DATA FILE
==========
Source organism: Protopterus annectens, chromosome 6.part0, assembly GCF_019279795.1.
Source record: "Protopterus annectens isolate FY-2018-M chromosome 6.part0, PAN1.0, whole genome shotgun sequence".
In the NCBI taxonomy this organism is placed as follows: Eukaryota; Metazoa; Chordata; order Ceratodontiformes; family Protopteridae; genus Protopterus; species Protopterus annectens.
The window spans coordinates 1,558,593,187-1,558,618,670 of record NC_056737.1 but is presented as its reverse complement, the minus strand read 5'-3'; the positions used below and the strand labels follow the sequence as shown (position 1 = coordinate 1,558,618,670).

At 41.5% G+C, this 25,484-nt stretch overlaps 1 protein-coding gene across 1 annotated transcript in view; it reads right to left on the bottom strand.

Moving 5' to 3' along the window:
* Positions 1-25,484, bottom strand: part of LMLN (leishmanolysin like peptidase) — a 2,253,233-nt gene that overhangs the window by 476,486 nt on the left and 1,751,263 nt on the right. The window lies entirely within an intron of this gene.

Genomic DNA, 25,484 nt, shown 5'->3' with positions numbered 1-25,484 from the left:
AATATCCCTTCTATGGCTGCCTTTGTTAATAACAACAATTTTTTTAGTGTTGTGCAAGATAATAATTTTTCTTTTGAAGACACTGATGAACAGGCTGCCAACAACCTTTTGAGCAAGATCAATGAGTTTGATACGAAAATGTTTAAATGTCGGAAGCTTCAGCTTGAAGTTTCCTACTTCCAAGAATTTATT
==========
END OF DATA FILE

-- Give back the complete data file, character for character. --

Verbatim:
Source organism: Protopterus annectens, chromosome 6.part0, assembly GCF_019279795.1.
Source record: "Protopterus annectens isolate FY-2018-M chromosome 6.part0, PAN1.0, whole genome shotgun sequence".
In the NCBI taxonomy this organism is placed as follows: Eukaryota; Metazoa; Chordata; order Ceratodontiformes; family Protopteridae; genus Protopterus; species Protopterus annectens.
The window spans coordinates 1,558,593,187-1,558,618,670 of record NC_056737.1 but is presented as its reverse complement, the minus strand read 5'-3'; the positions used below and the strand labels follow the sequence as shown (position 1 = coordinate 1,558,618,670).

At 41.5% G+C, this 25,484-nt stretch overlaps 1 protein-coding gene across 1 annotated transcript in view; it reads right to left on the bottom strand.

Moving 5' to 3' along the window:
* Positions 1-25,484, bottom strand: part of LMLN (leishmanolysin like peptidase) — a 2,253,233-nt gene that overhangs the window by 476,486 nt on the left and 1,751,263 nt on the right. The window lies entirely within an intron of this gene.

Genomic DNA, 25,484 nt, shown 5'->3' with positions numbered 1-25,484 from the left:
AATATCCCTTCTATGGCTGCCTTTGTTAATAACAACAATTTTTTTAGTGTTGTGCAAGATAATAATTTTTCTTTTGAAGACACTGATGAACAGGCTGCCAACAACCTTTTGAGCAAGATCAATGAGTTTGATACGAAAATGTTTAAATGTCGGAAGCTTCAGCTTGAAGTTTCCTACTTCCAAGAATTTATT